What the heck was going on? Had Christmas come early this year?
It didn’t help that they were, next to Tony, two of the hottest men she’d ever seen in person. Marcus had a deep olive complexion, short, sandy hair sun-streaked with gold, amber eyes and swooping brows. He had the kind of sexy mustache and stubble that suggested he only shaved when the mood struck, which wasn’t very often. His smile was easy and he was dressed in the black-on-black outfit—dress shirt with expensive jeans—that a lot of New Yorkers favored.
Cooper, Marcus’s adopted brother, on the other hand, wore frayed camouflage cargo pants, a plain white T-shirt, and had an explosion of silky blond curls ringing his head like a halo. His hard jaw and thinned lips gave him the look of a man you didn’t want to piss off, and his glittering blue eyes were rock hard, as though they’d been chiseled straight from sapphires.
They looked, in short, like models escaped from the pages of GQ and Soldier of Fortune magazines, respectively.
Marcus stuck out a hand and shook Talia’s in his firm grip. “Talia. I’m familiar with your work. We thought it was time to take a closer look.”
He was familiar with her work? Really? She knew she had talent, of course, but this was the equivalent of a freelance magazine writer getting a call from the head of G.P. Putnam’s Sons offering to buy a manuscript from her. She had the undignified urge to squeal with delight and spin in gleeful circles, but then she got suspicious. She shot Tony a questioning look, but his bland expression gave nothing away.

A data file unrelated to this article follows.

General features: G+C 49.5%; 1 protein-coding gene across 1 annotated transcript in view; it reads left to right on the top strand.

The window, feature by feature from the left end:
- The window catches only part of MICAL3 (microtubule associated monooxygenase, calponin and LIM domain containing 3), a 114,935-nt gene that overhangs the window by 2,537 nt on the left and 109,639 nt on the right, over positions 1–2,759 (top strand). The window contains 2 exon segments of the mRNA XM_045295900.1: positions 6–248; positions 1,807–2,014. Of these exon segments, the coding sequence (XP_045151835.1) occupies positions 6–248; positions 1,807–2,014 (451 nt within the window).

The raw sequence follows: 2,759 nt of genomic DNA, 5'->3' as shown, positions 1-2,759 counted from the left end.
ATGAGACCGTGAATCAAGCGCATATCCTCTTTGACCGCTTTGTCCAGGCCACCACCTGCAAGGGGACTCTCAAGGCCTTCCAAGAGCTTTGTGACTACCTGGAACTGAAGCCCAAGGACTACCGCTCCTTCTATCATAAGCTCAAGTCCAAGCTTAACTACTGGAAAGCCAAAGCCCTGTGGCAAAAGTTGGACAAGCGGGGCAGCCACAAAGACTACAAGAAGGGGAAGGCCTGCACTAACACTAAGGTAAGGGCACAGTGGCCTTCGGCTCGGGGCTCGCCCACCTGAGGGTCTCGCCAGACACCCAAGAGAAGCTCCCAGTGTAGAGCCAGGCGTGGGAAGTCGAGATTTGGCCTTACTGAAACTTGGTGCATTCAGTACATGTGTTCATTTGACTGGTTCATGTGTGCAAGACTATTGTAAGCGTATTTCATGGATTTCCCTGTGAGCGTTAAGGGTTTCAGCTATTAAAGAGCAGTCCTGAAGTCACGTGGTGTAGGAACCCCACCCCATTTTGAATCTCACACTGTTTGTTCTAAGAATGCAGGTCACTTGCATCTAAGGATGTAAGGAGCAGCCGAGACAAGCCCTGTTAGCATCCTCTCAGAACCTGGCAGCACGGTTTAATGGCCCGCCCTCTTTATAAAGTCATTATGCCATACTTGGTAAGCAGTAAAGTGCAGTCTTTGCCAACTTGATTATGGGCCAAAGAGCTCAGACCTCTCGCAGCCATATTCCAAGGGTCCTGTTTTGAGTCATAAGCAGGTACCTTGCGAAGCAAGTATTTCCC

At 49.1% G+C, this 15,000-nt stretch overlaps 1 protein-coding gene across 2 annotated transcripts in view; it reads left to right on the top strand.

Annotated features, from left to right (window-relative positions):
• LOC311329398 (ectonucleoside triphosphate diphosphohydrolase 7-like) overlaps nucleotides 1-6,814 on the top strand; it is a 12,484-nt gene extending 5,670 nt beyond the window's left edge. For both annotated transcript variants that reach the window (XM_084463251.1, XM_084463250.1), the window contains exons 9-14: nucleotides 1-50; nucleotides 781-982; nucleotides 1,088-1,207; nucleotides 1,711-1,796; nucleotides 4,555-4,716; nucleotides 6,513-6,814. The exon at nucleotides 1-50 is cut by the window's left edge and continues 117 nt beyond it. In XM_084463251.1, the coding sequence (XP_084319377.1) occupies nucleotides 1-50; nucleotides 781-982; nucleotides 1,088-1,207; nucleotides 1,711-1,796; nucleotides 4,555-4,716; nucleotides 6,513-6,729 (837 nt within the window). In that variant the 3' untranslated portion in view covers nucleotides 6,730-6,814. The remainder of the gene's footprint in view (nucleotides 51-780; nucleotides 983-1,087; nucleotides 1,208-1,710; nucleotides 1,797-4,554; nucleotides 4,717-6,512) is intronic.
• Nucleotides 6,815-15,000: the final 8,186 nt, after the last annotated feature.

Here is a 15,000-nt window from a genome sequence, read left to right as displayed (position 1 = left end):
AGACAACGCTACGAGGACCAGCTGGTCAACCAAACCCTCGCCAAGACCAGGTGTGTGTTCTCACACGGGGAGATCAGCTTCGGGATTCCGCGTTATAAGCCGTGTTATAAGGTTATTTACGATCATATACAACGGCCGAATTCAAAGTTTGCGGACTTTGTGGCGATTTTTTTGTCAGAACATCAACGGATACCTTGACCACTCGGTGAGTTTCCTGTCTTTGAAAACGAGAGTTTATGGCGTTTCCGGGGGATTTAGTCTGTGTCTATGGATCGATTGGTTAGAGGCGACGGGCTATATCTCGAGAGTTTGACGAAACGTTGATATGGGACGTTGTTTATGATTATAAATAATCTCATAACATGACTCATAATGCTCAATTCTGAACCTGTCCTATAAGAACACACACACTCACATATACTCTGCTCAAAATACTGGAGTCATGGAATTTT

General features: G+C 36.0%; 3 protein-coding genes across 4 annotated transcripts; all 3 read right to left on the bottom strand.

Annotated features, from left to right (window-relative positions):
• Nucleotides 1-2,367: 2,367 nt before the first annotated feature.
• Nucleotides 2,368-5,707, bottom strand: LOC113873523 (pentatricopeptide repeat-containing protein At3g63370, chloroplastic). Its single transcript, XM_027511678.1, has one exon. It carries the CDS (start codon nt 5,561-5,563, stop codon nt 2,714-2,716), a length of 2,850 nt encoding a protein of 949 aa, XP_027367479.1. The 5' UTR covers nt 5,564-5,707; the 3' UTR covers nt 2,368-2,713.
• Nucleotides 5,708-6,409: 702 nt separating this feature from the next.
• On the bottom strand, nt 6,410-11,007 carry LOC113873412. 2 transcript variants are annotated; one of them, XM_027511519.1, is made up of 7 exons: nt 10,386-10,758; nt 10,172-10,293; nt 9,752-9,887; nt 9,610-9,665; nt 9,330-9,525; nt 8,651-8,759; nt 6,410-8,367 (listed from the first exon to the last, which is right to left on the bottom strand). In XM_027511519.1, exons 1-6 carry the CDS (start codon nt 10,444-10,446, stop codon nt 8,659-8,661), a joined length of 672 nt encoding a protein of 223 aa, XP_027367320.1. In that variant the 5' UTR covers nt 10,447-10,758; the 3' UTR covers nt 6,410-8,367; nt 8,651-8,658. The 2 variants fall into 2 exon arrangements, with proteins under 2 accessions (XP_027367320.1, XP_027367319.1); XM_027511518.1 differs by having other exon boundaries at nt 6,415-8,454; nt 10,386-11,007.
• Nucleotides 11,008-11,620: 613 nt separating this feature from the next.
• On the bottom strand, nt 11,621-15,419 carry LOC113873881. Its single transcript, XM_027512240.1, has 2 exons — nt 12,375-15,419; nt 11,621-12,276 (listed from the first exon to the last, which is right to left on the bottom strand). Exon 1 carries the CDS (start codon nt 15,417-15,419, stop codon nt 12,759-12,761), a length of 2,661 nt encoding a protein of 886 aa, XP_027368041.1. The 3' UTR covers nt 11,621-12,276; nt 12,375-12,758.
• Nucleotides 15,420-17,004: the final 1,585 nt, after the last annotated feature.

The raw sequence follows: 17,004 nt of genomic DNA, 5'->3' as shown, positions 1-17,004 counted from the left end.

“Thank you,” she replied. “It’s great to meet—”
But Marcus’s attention had already wandered, and he was heading off to study some of her paintings. “I’ll just have a look around,” he said vaguely, producing a pair of edgy black-rimmed glasses from a pocket and slipping them on.
That left her to greet Cooper, the surly one. She shored up her courage, praying he wouldn’t kill her for saying hello.
“Hi,” she said, extending her hand. “Thanks for coming.”
It took him a minute to shake because he’d been distracted by something over her shoulder. Snapping to attention, he took her hand, said, “Pleasure,” in an indifferent voice, and then looked past her again.
Bemused, Talia followed his line of sight to discover Gloria still working on packing boxes.
“And you are…?” Cooper asked Gloria.
“The sister,” Gloria told him. “Ignore me.”
With that, she finished taping a box closed, swung it around and headed to the studio’s back room, giving Talia a suppressed smile and a wink as she went.
Cooper stared after her, a vague frown marring his brow. “Excuse me,” he finally said to Talia, and then wandered off to join his brother as they studied the paintings.
Which left Talia semi-alone with Tony.
“What’s going on?” she asked, not bothering to hide her open suspicion.
Shrugging, he took his time answering, and her nerves stretched accordingly. He had to know that she was freaking out and overwhelmed in the presence of a couple of men who could give her career a huge boost with little more than a snap of their fingers.
“We told you. We wanted to take a closer look at your work.”
“Why? Slow week? Did you run out of Picassos and Monets to buy and sell?”
“What exactly, then?”
“A couple things. First, a wall in my Hamptons estate was damaged in the storm a few months ago.”
“And you decided to come down here and share that news flash with me?”
“Not that news flash, no. This one—a huge mural depicting scenes from The Odyssey was destroyed. My mother, who was a Greek professor, commissioned that mural, and she loved it. Therefore, it means a lot to me, and I’d like it to be replaced.”
Talia blinked, letting all that information sink in.
Freezing her poker face into place, she waited for the rest, although she already had the terrible feeling that this conversation was going to culminate in a Godfather-esque offer she couldn’t refuse, no matter how much she knew she should refuse it.
“Is that so?” she murmured.